As the first news broke that Joe Biden had won the US presidential election, the QAnon movement wondered where his leader was.
In far-right and conspiratorial channels, the Donald Trump Legion of Believers is gathering whatever evidence it can find to support that a widespread election fraud had taken place, leading Biden to be named the next President of the USA. Gatherings are planned in various states in which the Results. There is an emerging one strategy to pressure Republican lawmakers in Georgia, Arizona and elsewhere to ignore the results of the vote and send Republicans to the Electoral College anyway, essentially demanding Trump's "installation" despite the official election Results. Other supporters are convinced that the election results are all part of one plan invented by Q (QAnon leader) and Trump to direct condition.
In general, however, the QAnon movement did not mobilize as violently as many feared. Protests outside government houses and prefectural offices were, in some cases, messy but generally small. The only news of an extremist conspiracy seems to have come from a few arrests in Philadelphia with gun charges - researcher JJ MacNab has identified a suspect as a recognized QAnon fan. While we do not know what might happen in the coming weeks, things are relatively quiet so far.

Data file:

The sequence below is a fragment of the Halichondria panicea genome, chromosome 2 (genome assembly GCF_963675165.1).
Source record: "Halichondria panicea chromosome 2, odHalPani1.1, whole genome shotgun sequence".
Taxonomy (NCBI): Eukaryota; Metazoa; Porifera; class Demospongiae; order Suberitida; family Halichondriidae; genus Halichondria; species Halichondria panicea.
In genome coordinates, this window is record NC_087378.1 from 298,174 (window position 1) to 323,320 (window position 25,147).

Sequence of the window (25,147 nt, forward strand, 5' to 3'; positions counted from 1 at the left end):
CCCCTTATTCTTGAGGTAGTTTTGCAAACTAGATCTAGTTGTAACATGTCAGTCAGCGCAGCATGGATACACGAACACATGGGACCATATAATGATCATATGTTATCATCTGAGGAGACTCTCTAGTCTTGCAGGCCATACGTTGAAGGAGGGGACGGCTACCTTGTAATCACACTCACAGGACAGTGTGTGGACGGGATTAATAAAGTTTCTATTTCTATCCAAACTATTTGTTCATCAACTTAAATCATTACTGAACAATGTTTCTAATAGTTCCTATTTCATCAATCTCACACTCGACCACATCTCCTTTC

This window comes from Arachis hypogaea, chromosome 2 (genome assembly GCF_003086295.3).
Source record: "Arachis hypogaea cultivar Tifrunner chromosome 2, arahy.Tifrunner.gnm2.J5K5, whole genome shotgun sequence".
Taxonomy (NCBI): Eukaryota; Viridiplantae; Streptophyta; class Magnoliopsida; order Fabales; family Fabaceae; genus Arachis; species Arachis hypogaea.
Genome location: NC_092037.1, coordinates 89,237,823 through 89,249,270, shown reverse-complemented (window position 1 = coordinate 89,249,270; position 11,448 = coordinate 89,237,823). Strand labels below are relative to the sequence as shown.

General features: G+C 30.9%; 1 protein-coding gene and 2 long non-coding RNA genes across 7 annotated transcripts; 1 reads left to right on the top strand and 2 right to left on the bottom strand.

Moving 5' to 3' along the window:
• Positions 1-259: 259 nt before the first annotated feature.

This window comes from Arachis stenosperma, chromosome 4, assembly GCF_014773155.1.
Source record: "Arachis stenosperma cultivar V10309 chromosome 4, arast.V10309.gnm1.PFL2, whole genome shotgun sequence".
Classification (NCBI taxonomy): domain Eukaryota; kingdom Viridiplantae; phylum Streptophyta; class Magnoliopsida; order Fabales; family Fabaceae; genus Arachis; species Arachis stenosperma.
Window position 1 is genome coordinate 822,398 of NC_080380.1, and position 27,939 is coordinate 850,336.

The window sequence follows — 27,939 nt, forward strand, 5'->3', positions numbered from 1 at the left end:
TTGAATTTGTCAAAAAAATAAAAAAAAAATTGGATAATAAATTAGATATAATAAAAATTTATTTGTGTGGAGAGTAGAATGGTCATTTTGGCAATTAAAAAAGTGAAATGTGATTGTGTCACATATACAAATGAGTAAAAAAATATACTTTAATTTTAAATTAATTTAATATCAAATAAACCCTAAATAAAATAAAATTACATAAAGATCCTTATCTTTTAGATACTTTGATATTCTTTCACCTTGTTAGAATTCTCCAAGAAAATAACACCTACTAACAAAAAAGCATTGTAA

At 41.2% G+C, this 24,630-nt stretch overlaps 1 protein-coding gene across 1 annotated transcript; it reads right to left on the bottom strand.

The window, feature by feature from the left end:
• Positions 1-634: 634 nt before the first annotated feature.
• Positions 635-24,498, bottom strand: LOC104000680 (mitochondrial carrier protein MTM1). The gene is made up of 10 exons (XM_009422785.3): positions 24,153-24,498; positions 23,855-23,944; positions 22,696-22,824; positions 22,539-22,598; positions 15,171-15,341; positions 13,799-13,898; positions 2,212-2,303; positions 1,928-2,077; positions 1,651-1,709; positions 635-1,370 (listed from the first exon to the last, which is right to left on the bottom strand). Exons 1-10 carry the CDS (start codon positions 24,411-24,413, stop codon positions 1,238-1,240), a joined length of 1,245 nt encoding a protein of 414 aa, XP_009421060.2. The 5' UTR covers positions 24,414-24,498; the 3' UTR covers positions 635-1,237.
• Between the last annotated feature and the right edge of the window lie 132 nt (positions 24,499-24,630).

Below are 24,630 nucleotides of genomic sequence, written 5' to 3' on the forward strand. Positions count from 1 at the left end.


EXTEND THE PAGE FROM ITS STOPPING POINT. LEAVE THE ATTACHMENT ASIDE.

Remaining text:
But what is QAnon? QAnon claims that America is run by a group of pedophiles and Satan worshipers who run a global human trafficking operation and that President Trump is the only person who can stop them.
The fact that the movement is not active seems to be due to the silence of the leader of the movement who has the nickname Q. The leader of the movement has not published since the early morning hours of Election Day, when he uploaded a photo with a huge American flag, an excerpt from Abraham Lincoln and a promise that "together we win."